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Prompted by Jon Ericson♦ in a comment to this question, I'd like to know if questions on history of space exploration are on-topic here. There's already a History.SE site, but I'm not sure folks there are tech savvy enough to separate the wheat from the chaff.

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My own take on the issue is that it is very hard to disentangle politics from tech of space exploration:

  • Space law was declared on-topic (it is set by politicians/diplomats/lawyers with technical advice)
  • Military aspects of space were declared on-topic (and we all know war is just politics by other means)

Complex political/technical/economic questions haven't been challenged at all:

I can see the danger of soft questions that @gerrit alludes to, but it seems we are protected from them by the general rules at StackExchange (no forum-like banter, no speculative answers).

Am skeptical that history buffs will be extremely knowledgeable in space history, to be honest.

There's another side of "space history" questions: To gather and maintain popularity, there has to be a wide range of topics accessible to non-professional enthusiasts. For them it may be easier to, say, run through a dozen books on history than to learn anew some real astrodynamics.

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  • $\begingroup$ There will always be some interdisciplinarity, but there's another point - same question might attract answers from different perspectives on different sites, on top of different audience. I not only support this @DeerHunter's notion, but also believe it's instrumental to our ability to differentiate ourselves, become a unique and equal entity in the Stack Exchange conglomerate of websites. $\endgroup$ – TildalWave Aug 16 '13 at 11:02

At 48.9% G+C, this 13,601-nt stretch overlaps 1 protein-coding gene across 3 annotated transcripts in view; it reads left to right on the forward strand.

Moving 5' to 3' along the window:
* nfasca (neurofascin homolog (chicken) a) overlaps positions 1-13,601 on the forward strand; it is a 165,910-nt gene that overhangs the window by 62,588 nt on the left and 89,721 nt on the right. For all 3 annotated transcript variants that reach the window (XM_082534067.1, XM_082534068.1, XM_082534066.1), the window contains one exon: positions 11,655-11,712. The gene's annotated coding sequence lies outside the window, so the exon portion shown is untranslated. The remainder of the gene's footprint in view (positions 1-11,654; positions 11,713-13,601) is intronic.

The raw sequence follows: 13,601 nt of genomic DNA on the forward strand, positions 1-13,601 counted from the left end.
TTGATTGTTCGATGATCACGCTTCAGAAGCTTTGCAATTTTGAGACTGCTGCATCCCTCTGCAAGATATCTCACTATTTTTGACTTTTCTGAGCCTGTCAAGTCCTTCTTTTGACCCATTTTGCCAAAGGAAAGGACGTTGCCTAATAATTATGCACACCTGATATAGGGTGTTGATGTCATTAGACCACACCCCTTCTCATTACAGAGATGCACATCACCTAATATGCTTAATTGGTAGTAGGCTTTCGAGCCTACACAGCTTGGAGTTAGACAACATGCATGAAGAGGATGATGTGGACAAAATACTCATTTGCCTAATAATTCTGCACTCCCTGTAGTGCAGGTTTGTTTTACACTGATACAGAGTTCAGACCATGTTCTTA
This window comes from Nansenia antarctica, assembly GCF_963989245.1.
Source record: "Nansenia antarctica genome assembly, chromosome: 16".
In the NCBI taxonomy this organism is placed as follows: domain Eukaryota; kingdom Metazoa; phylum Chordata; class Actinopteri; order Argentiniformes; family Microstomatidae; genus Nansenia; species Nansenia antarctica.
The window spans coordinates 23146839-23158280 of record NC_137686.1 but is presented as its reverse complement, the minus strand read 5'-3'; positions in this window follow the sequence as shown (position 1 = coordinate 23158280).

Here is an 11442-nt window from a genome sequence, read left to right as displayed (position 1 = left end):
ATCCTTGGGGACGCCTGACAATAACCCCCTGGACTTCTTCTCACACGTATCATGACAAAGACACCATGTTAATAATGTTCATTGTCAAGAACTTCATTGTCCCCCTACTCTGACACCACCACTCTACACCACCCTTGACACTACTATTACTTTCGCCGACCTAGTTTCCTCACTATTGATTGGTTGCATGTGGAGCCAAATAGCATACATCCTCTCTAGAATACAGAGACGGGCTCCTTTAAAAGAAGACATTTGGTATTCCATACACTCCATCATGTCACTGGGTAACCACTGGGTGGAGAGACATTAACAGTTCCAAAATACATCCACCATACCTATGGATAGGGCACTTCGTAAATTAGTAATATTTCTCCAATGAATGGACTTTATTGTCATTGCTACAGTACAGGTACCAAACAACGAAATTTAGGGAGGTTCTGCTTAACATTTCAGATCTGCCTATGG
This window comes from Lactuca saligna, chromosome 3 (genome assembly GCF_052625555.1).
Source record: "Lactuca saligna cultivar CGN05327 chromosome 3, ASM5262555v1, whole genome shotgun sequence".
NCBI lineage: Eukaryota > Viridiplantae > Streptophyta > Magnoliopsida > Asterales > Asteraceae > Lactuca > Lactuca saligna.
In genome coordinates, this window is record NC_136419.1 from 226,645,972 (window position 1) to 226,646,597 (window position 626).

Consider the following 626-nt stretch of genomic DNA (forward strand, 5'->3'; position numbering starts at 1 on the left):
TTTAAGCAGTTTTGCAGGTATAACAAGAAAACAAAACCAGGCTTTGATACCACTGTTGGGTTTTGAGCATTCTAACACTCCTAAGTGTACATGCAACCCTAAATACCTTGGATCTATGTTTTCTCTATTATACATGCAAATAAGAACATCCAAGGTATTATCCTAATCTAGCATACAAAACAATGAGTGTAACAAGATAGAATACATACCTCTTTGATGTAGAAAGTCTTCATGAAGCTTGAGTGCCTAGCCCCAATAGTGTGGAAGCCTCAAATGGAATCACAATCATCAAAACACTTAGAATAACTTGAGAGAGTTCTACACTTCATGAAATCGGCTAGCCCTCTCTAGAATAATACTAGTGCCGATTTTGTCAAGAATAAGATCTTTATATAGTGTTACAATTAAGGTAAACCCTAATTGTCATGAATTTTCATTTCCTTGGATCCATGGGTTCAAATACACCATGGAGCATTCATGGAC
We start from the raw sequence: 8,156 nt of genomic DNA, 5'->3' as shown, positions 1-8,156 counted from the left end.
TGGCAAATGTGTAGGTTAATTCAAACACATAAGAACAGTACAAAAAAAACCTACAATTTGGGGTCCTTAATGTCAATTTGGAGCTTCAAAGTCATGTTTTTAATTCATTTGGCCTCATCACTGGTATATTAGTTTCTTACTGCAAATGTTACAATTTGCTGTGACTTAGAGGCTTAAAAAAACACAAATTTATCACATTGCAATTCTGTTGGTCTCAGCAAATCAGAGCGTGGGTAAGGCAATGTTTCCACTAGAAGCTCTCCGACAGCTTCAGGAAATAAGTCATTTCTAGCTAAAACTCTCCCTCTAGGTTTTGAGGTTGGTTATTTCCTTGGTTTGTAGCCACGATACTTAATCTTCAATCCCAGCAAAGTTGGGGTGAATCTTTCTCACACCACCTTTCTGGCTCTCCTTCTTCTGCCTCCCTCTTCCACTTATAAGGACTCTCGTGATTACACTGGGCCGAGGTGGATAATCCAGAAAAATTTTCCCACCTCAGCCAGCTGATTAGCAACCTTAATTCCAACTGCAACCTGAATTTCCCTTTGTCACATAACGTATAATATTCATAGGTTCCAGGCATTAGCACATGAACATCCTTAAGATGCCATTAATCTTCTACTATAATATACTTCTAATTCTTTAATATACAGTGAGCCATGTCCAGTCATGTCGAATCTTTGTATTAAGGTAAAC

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If the answer is of technical or scientific nature: yes.

If the answer is of political or economical, or other soft nature: no.

Example of on-topic historical questions:

  • What power system did the Apollo landers use?
  • What were the characteristics of the on-board computer systems on the Venera probes?

Example of off-topic historical questions:

  • Why did the USA fail to be the first rocket power?
  • What caused the Space Race?
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  • $\begingroup$ Why did the Russians never land on the Moon? $\endgroup$ – Deer Hunter Aug 15 '13 at 16:30
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    $\begingroup$ @DeerHunter, the Russian/moon is Q/A about technical elements driving a political outcome, where USA/Space is political elements driving a technical element. Also in IMHO the USA/space question is overly broad/speculative, and could be just easily be asked for pretty much any industrialized country; why didn't England, France, etc... $\endgroup$ – James Jenkins Aug 16 '13 at 10:42
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    $\begingroup$ @JamesJenkins - the interaction of politics and technology is much more complicated than you describe. It is almost always about somebody making bad decisions at some stage. A little thought experiment: imagine a question about the Challenger or Columbia accidents. If you restrict yourself to technicalities, sooner or later you are bound to hit the same wall again - because the organizational framework condones and tolerates bad decision-making. $\endgroup$ – Deer Hunter Aug 16 '13 at 10:52
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    $\begingroup$ @DeerHunter, concur. and I think we all agree that there is some grey line between what is in scope and what is out. Your USA/Space question seems to be on/near the line. No offense intending, I just think it is on the wrong side of the line. Currently those thinking it is on the right side of the line, seem to be in the majority. $\endgroup$ – James Jenkins Aug 16 '13 at 14:13

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